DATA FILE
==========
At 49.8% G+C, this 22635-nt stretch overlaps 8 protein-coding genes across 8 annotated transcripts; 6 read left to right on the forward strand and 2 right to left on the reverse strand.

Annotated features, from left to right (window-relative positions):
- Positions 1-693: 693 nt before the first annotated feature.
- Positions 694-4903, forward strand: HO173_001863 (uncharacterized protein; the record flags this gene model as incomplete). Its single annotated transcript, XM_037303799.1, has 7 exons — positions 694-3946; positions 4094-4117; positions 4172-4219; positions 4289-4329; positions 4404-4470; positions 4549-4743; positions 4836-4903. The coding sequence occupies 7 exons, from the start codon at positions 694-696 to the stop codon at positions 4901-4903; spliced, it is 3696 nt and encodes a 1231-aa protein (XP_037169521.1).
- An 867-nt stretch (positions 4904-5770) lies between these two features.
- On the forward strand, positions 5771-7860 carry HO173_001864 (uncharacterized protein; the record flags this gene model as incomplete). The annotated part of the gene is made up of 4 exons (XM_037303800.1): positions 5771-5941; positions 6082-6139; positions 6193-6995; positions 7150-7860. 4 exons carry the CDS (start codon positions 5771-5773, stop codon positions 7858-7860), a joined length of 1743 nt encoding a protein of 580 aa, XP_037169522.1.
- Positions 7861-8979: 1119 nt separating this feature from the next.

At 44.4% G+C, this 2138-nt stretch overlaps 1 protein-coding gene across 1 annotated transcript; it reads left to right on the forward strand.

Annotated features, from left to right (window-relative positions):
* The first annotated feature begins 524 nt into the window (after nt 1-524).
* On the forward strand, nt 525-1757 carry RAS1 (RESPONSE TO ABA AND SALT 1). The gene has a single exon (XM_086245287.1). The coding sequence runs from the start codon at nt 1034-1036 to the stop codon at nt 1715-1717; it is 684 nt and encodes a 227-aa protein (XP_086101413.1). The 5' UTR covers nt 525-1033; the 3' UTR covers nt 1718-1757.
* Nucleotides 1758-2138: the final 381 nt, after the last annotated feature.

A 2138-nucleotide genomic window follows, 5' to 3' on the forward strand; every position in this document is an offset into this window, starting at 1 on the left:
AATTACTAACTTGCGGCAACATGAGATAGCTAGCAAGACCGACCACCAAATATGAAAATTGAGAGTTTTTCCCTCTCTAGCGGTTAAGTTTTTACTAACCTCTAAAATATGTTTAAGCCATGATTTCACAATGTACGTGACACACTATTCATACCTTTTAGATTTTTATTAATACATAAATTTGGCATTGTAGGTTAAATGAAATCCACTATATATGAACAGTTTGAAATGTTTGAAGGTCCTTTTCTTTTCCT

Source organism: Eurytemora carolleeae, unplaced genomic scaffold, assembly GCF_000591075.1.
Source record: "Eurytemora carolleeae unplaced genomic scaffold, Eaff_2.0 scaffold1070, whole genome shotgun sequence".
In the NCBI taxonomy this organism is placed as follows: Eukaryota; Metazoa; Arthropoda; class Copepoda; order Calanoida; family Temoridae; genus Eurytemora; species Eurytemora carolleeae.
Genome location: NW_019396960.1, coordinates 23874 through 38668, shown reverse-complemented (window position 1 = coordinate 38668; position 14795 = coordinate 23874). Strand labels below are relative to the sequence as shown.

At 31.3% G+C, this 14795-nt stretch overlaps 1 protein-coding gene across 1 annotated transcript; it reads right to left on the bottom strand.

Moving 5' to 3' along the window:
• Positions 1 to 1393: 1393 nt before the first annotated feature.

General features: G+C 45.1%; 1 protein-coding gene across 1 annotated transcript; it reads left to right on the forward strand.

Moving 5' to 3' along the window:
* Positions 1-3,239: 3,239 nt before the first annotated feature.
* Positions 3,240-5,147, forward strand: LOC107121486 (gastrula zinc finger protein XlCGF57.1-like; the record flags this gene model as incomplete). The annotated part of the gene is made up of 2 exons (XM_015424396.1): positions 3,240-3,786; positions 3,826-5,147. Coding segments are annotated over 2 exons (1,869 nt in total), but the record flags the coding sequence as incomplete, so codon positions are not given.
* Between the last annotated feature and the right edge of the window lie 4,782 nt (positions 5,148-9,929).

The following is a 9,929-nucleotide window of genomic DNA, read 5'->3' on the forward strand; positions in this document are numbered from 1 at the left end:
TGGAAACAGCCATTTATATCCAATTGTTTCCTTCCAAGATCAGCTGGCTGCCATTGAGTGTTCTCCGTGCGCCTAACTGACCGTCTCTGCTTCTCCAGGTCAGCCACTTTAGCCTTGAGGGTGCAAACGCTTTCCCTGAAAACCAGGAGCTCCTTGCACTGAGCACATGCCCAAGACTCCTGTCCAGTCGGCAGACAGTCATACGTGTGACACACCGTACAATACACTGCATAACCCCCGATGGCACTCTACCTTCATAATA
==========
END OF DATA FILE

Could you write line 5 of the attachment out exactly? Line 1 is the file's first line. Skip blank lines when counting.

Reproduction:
- An 867-nt stretch (positions 4904-5770) lies between these two features.